Actually, he just wanted to become a butcher, but after taking over the parents’ restaurant, Zum Wildpark, Toni Roiderer even become an extraordinarily successful landlord. So successful, that he became Willi Heide’s successor as the Oktoberfest landlords’ spokesman in 2002. Since 1989 he has been transforming his Hackerzelt, which is themed as the heaven of Bavarians since the 50s, to one of the few tents, which are crowded even at noon on weekdays.
The ceiling of a beer tent as seen from inside the tent is colloquially known as “the heavens.” And the heaven of the Hacker tent is particularly beautiful. Like the Bavarian flag, it’s blue and white and is decorated with clouds and stars. The ceiling in the Hacker tent is rightfully called the Bavarian Heavens. So that visitors can see the heavens over Bavaria as closely as possible, the back of the ceiling can be opened in nice weather. Guests sit under the free blue and white heavens—the Bavarian Heavens.
In 2016, one year after Thomas Roiderer, Toni’s son took over, the tent was completely rebuilt from scratch. While many non-regular visitors may not even recognize, that there is a new tent, it becomes obvious when you recognize, that broader hallways make it seem way less overcrowded than it used to be and that the huge painting on the inside no shows contemporary instead of historic motifs.
Not before 1952 the Hofbräu brewery has its own Oktoberfest tent. Its popularity with Anglo-Saxons resulted in it offering the only standing room.
The former royal and now state-owned Hofbräuhaus has been present at Oktoberfest for a surprisingly short period of time. Even more remarkable, the first Hofbräu beer was not served at the Hofbräu tent, but at Schottenhamel in the early 50s. Finally, in 1952, Hofbräu opened its own beer tent for the very first time.
Inheriting the reputation of the renowned Hofbräuhaus am Platzl and the brewery successfully exporting beer to the English speaking world, the Hofbräu-Festzelt is most popular among Anglo-saxons. Adapting foreign drinking habits, it became the only tent with a large standing area in the 80s. It’s located directly in front of the band and accommodates around 1000 mostly international guests.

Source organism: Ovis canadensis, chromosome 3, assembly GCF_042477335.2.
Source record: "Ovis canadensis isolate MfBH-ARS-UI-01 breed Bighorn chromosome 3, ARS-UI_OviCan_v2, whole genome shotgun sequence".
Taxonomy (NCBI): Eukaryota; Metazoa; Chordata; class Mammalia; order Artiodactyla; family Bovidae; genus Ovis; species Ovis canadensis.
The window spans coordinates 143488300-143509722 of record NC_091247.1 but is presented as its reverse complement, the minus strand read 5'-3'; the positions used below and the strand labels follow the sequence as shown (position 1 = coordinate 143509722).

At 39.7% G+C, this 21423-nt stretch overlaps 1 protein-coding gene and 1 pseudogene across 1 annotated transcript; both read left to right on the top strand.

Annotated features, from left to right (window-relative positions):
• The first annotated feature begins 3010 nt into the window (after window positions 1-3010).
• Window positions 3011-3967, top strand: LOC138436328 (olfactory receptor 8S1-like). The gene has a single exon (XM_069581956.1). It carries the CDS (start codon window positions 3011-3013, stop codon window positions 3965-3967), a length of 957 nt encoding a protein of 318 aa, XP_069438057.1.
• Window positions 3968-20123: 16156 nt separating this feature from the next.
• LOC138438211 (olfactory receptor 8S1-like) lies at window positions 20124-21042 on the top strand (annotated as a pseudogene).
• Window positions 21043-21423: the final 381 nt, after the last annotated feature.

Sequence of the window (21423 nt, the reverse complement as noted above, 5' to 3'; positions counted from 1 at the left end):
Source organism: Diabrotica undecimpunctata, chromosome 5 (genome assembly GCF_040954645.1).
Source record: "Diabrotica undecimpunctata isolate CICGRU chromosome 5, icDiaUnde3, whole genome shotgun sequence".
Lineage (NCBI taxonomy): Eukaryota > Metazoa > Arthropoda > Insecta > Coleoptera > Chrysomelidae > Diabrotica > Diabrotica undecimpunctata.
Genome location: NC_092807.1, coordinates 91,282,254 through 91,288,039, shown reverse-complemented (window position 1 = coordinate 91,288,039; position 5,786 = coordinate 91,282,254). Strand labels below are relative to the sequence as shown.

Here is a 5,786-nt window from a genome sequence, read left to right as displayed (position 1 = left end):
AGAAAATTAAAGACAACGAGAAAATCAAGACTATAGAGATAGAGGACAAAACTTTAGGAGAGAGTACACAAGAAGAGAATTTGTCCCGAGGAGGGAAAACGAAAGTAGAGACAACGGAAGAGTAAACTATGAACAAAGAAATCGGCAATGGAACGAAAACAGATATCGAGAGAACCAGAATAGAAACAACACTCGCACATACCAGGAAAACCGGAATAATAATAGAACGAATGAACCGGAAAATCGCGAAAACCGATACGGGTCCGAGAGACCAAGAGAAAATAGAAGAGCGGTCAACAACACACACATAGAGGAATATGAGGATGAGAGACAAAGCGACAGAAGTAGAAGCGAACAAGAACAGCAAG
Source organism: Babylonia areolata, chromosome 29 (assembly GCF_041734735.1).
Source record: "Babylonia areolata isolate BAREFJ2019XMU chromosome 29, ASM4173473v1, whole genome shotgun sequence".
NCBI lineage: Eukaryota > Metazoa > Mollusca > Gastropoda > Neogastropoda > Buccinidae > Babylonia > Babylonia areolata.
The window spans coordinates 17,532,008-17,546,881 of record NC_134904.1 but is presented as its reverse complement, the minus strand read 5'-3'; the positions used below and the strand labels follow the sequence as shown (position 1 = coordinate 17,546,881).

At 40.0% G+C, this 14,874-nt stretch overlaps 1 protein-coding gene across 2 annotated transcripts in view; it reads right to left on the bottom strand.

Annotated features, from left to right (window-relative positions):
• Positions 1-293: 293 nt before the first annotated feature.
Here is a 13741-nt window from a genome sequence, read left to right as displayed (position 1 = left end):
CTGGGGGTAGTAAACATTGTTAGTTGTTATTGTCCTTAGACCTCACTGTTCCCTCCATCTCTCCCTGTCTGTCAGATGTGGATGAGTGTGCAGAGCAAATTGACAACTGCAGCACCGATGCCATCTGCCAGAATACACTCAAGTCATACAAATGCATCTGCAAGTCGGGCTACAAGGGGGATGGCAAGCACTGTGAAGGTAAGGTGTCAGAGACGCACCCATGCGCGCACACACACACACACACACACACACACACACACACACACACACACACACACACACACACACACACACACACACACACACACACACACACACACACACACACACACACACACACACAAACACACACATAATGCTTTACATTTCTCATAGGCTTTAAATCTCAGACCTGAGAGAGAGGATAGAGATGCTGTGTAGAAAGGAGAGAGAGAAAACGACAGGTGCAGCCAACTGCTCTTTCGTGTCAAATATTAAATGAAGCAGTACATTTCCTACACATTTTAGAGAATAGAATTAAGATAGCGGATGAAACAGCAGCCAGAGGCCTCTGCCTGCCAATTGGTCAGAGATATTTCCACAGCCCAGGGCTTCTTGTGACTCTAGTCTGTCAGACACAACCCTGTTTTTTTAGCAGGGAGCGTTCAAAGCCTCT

The tent’s decoration is dominated by 600 kilos of hops hanging from the roof. The angel levitating under the roof is Aloisius, protagonist of the Ludwig Thoma satire “Ein Münchner im Himmel”, who is sent to deliver a divine inspiration to the Bavarian government, but finally gets wasted at Hofbräuhaus, where he still sits today. Divine inspiration never reached the government. Unlike Hofbräuhaus am Platz, the atmosphere at the Hofbräu tent is much less traditional and instead rowdier — among others due to its international guests. Only its façade is reminiscent of the original Hofbräuhaus.
If you’re looking to party with fellow english-speakers, the standing area of the Hofbräuzelt is the place to go.
In Munich celebrity landlord Michael Käfer’s tent, also called the Käfer tent, international high society feels at home. Anyone who manages to get in will be greeted with a cosy atmosphere and lots of flirting, where those who consider themselves high-society, consider the Käfer hut their Oktoberfest sanctuary. It has one of the most beautiful beer gardens.